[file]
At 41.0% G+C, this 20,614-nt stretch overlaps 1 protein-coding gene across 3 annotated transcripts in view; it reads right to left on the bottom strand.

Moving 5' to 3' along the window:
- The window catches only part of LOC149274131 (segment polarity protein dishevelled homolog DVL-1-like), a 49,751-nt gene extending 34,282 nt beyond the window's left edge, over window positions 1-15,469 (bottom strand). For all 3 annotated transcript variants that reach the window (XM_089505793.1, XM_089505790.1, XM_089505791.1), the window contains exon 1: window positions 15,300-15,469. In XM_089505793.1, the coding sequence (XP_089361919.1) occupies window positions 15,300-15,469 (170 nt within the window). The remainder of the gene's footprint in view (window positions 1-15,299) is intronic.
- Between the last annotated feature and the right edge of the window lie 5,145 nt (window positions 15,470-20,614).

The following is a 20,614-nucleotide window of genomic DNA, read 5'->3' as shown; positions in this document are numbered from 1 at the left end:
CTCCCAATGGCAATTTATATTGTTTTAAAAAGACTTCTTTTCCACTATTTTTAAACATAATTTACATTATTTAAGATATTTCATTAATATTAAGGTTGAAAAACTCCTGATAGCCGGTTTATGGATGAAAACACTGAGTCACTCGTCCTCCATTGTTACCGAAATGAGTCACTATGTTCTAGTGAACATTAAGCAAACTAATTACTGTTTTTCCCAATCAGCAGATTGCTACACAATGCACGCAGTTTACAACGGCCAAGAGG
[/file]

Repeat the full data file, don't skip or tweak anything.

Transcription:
At 41.0% G+C, this 20,614-nt stretch overlaps 1 protein-coding gene across 3 annotated transcripts in view; it reads right to left on the bottom strand.

Moving 5' to 3' along the window:
- The window catches only part of LOC149274131 (segment polarity protein dishevelled homolog DVL-1-like), a 49,751-nt gene extending 34,282 nt beyond the window's left edge, over window positions 1-15,469 (bottom strand). For all 3 annotated transcript variants that reach the window (XM_089505793.1, XM_089505790.1, XM_089505791.1), the window contains exon 1: window positions 15,300-15,469. In XM_089505793.1, the coding sequence (XP_089361919.1) occupies window positions 15,300-15,469 (170 nt within the window). The remainder of the gene's footprint in view (window positions 1-15,299) is intronic.
- Between the last annotated feature and the right edge of the window lie 5,145 nt (window positions 15,470-20,614).

The following is a 20,614-nucleotide window of genomic DNA, read 5'->3' as shown; positions in this document are numbered from 1 at the left end:
CTCCCAATGGCAATTTATATTGTTTTAAAAAGACTTCTTTTCCACTATTTTTAAACATAATTTACATTATTTAAGATATTTCATTAATATTAAGGTTGAAAAACTCCTGATAGCCGGTTTATGGATGAAAACACTGAGTCACTCGTCCTCCATTGTTACCGAAATGAGTCACTATGTTCTAGTGAACATTAAGCAAACTAATTACTGTTTTTCCCAATCAGCAGATTGCTACACAATGCACGCAGTTTACAACGGCCAAGAGG